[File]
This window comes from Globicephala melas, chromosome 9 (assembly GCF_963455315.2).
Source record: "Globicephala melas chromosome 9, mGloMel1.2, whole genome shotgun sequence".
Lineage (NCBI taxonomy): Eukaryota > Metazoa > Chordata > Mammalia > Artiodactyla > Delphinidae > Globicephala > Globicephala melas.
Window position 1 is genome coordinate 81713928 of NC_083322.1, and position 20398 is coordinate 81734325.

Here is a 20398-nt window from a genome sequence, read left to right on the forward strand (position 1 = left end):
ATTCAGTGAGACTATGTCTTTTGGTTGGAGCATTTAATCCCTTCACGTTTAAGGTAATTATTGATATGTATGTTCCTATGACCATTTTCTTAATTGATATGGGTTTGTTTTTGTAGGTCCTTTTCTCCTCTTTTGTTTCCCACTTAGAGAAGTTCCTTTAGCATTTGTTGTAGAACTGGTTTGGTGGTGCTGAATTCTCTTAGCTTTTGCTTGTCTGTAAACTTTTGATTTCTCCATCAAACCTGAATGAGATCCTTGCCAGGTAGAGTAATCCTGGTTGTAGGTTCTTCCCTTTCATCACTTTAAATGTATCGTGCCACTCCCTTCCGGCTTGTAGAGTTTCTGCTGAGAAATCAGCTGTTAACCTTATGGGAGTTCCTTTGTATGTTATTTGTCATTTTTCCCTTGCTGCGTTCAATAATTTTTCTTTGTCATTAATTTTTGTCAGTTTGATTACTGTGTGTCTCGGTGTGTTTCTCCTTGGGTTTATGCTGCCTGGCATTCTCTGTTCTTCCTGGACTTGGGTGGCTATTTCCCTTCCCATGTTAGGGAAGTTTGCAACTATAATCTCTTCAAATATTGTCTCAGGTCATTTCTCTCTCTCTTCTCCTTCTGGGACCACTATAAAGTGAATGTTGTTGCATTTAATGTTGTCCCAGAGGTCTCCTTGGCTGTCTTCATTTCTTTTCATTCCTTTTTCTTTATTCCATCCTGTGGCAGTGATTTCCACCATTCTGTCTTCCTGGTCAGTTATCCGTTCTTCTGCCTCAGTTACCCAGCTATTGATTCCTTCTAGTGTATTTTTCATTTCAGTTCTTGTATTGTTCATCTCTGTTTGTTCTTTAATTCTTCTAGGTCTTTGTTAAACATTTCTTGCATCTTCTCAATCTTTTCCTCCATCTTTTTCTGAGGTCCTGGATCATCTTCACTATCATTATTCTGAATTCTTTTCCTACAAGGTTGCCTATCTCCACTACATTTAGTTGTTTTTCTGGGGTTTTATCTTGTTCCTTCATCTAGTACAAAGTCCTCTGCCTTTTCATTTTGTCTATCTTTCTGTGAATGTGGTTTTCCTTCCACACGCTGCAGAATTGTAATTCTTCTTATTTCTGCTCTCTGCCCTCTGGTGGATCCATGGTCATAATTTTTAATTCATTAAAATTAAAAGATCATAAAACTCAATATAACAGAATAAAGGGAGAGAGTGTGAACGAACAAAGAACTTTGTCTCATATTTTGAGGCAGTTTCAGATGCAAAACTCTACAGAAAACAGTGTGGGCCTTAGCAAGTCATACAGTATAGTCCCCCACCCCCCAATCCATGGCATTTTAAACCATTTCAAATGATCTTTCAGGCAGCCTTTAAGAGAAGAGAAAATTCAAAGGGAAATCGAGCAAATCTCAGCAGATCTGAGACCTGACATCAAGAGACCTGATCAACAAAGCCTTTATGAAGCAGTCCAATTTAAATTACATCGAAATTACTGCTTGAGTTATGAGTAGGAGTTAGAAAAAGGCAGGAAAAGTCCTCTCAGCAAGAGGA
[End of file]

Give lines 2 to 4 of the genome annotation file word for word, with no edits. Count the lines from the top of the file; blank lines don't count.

Source record: "Globicephala melas chromosome 9, mGloMel1.2, whole genome shotgun sequence".
Lineage (NCBI taxonomy): Eukaryota > Metazoa > Chordata > Mammalia > Artiodactyla > Delphinidae > Globicephala > Globicephala melas.
Window position 1 is genome coordinate 81713928 of NC_083322.1, and position 20398 is coordinate 81734325.